$this->clickLink('News item');
  $search_page->assertActiveFilter('News item')
    ->assertResultCount(1)
    ->assertResultsContain($sample_result);
}

In the second test, there are a few advantages:

  • The code is more DRY, since selectors on the page aren't repeated. In fact, if the page object was used for all future search tests, they'd never be repeated in a test again!
  • The test uses a more natural language that is easier to parse by readers of the code and communicates the intentions of the author in a clearer fashion.
  • The search page object is type-hinted, making writing new tests fast and reducing the amount of page related knowledge developers must collect and remember.

The cost paid for these benefits is an additional layer of indirection between your test case and the test browser, so to realise the full benefit of such an approach, I'd expect a page object to be written to service at least two different test cases however I haven't experimented implementing this pattern across a large scale test suite.

An annotated version of the page object (for the purposes of demonstration) looks like:

/**
 * A page object for the search page.
 */
class SearchPage extends DrupalPageObjectBase {

  /**
   * {@inheritdoc}
   */
  protected function getElements() {
    // Selectors found on the page, these can be referenced from any of the Mink
    // API calls within this page object.
    return [
      'title' => 'h1',
      'results' => '.listing',
      'activeFilter' => '.sidebar-menu__item--active',
    ];
  }

  /**
   * Assert the number of results on the search page.
   *
   * @param int $count
   *   The number of items.
   *
   * @return $this
   */
  public function assertResultCount($count) {
    $this->assertSession()->pageTextContains("$count results for");
    return $this;
  }

  /**
   * Assert a string appears on the page.
   *
   * @param string $string
   *   The string that should appear on the page.
   *
   * @return $this
   */
  public function assertResultsContain($string) {
    $this->elementContains('@results', $string);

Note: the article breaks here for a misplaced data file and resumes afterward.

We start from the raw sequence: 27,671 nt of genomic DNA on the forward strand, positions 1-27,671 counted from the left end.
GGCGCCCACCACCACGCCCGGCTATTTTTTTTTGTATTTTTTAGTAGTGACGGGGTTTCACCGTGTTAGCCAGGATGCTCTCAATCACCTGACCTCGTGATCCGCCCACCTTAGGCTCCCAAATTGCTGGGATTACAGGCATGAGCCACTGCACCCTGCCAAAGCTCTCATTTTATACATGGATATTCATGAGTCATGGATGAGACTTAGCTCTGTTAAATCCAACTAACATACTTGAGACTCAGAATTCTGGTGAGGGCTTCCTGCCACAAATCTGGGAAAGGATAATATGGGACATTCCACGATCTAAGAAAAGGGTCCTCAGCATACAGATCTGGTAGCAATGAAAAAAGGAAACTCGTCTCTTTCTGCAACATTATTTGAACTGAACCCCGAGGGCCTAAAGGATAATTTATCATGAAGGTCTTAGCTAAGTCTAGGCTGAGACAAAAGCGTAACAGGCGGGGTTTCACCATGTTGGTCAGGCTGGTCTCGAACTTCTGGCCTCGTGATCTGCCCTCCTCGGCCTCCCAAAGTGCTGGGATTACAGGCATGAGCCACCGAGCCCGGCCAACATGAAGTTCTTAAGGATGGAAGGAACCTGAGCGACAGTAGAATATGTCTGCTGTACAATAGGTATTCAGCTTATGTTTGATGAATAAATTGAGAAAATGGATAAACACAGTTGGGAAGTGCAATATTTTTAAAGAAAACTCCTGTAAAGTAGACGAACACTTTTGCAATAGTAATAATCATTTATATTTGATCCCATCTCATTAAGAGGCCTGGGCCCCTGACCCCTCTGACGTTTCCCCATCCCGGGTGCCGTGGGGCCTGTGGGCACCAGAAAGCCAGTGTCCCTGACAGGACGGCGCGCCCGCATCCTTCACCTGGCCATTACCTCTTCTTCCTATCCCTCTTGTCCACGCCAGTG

return $this;
  }

  /**
   * Assert a string does not appear on the page.
   *
   * @param string $string
   *   The string that should not appear on the page.
   *
   * @return $this
   */
  public function assertResultsNotContain($string) {
    $this->elementNotContains('@results', $string);
    return $this;
  }

  /**
   * Assert the active filter.
   *
   * @param string $filter
   *   The active filter.
   *
   * @return $this
   */
  public function assertActiveFilter($filter) {
    $this->elementContains('@activeFilter', $filter);
    return $this;
  }

  /**
   * Execute a search query.
   *
   * @param string $query
   *   A search query.
   *
   * @return $this
   */
  public function executeSearch($query) {
    $this->drupalGet('<front>');
    $this->submitForm([
      'query' => $query,
    ], 'Search');
    return $this;
  }

}

While the library itself is decoupled from Drupal, the DrupalPageObjectBase base class integrates a few additional Drupal features such as UiHelperTrait for methods like ::drupalGet and ::submitForm as well as creating a ::create factory to automatically wire dependencies from Drupal tests into the page object itself.

I would be interested in hearing thoughts on if introducing page objects may benefit Drupal core's own functional test suite and details on how that might be accomplished given the tools available. 

Posted by Sam Becker
Senior Developer